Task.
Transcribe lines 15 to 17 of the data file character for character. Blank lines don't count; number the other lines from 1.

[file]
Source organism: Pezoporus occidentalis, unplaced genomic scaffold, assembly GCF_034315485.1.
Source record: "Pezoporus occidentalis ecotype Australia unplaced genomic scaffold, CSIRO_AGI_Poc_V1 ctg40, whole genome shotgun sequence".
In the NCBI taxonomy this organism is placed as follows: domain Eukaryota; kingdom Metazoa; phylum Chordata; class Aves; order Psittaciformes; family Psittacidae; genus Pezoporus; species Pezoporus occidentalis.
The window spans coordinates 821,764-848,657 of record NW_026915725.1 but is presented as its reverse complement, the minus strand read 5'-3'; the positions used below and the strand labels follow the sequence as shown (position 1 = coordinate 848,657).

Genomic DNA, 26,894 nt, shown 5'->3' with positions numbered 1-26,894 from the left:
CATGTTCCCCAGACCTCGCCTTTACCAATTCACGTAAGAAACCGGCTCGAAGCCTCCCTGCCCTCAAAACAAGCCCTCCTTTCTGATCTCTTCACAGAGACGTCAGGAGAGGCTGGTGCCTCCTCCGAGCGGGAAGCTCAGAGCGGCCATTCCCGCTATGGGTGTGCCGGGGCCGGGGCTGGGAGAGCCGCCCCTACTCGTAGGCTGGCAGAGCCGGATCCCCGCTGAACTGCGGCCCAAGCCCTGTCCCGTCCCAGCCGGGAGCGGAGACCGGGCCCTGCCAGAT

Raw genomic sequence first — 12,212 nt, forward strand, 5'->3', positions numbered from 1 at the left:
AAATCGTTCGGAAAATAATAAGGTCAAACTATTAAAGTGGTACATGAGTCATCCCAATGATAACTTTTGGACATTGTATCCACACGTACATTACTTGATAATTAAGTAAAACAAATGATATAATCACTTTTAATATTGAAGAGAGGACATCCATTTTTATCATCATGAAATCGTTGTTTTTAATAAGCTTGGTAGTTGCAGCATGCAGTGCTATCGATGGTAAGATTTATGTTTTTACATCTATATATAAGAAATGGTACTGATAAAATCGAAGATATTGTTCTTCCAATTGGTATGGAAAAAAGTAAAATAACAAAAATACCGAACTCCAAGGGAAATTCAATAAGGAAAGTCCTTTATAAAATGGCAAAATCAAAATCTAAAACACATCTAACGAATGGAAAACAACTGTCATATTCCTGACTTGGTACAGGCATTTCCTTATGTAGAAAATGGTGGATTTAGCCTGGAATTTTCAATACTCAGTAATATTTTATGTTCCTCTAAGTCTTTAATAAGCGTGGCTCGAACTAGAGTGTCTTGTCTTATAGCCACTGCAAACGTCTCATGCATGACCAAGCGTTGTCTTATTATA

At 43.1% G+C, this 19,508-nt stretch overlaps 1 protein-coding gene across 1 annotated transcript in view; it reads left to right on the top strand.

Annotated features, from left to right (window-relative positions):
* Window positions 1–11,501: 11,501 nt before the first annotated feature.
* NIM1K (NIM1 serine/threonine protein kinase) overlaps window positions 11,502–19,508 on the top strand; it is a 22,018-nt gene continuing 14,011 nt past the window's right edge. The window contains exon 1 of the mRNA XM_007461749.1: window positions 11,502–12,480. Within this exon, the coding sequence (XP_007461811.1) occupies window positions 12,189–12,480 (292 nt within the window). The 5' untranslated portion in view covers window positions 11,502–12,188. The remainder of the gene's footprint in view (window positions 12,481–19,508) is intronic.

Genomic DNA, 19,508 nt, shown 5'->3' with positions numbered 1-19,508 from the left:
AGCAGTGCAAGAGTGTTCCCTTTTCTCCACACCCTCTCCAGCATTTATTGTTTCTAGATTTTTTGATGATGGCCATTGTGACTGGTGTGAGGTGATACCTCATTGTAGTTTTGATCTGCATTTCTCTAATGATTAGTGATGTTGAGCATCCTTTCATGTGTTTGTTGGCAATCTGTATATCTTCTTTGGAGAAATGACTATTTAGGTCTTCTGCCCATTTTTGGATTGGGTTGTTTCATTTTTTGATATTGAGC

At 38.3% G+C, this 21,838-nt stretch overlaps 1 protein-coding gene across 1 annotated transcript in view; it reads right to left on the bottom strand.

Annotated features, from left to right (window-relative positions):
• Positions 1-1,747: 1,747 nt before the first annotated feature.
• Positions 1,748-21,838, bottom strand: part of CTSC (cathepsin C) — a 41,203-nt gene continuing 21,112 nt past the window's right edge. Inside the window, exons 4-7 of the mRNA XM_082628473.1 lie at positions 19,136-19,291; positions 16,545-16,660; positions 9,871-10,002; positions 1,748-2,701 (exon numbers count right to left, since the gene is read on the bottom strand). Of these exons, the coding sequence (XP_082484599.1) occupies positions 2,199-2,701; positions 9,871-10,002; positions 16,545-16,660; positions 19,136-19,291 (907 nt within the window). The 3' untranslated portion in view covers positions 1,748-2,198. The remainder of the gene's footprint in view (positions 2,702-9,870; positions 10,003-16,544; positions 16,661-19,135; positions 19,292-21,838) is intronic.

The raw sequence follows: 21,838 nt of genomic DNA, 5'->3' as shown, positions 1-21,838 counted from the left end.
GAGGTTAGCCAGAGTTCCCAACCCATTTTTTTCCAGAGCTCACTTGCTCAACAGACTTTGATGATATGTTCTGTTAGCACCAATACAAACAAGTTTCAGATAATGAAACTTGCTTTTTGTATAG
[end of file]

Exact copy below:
At 38.3% G+C, this 21,838-nt stretch overlaps 1 protein-coding gene across 1 annotated transcript in view; it reads right to left on the bottom strand.

Annotated features, from left to right (window-relative positions):
• Positions 1-1,747: 1,747 nt before the first annotated feature.